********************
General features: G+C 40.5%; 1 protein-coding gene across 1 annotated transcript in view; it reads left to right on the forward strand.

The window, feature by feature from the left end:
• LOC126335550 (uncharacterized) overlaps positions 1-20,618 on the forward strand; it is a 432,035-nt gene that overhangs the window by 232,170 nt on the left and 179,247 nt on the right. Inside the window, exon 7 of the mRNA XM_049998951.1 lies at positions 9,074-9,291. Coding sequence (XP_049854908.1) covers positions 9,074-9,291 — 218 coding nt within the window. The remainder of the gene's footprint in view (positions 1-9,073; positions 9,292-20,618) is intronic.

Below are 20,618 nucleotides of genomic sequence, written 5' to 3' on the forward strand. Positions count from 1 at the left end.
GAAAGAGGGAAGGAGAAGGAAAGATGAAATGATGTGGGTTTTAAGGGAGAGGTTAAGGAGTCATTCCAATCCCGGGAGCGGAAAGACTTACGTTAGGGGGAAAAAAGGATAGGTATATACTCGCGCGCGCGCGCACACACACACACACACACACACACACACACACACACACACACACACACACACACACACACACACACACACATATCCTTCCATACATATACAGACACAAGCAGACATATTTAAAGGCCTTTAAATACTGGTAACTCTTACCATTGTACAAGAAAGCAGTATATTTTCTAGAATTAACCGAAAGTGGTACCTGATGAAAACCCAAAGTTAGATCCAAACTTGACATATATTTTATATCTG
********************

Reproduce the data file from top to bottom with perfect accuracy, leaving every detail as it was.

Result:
General features: G+C 40.5%; 1 protein-coding gene across 1 annotated transcript in view; it reads left to right on the forward strand.

The window, feature by feature from the left end:
• LOC126335550 (uncharacterized) overlaps positions 1-20,618 on the forward strand; it is a 432,035-nt gene that overhangs the window by 232,170 nt on the left and 179,247 nt on the right. Inside the window, exon 7 of the mRNA XM_049998951.1 lies at positions 9,074-9,291. Coding sequence (XP_049854908.1) covers positions 9,074-9,291 — 218 coding nt within the window. The remainder of the gene's footprint in view (positions 1-9,073; positions 9,292-20,618) is intronic.

Below are 20,618 nucleotides of genomic sequence, written 5' to 3' on the forward strand. Positions count from 1 at the left end.
GAAAGAGGGAAGGAGAAGGAAAGATGAAATGATGTGGGTTTTAAGGGAGAGGTTAAGGAGTCATTCCAATCCCGGGAGCGGAAAGACTTACGTTAGGGGGAAAAAAGGATAGGTATATACTCGCGCGCGCGCGCACACACACACACACACACACACACACACACACACACACACACACACACACACACACACACACACACACACATATCCTTCCATACATATACAGACACAAGCAGACATATTTAAAGGCCTTTAAATACTGGTAACTCTTACCATTGTACAAGAAAGCAGTATATTTTCTAGAATTAACCGAAAGTGGTACCTGATGAAAACCCAAAGTTAGATCCAAACTTGACATATATTTTATATCTG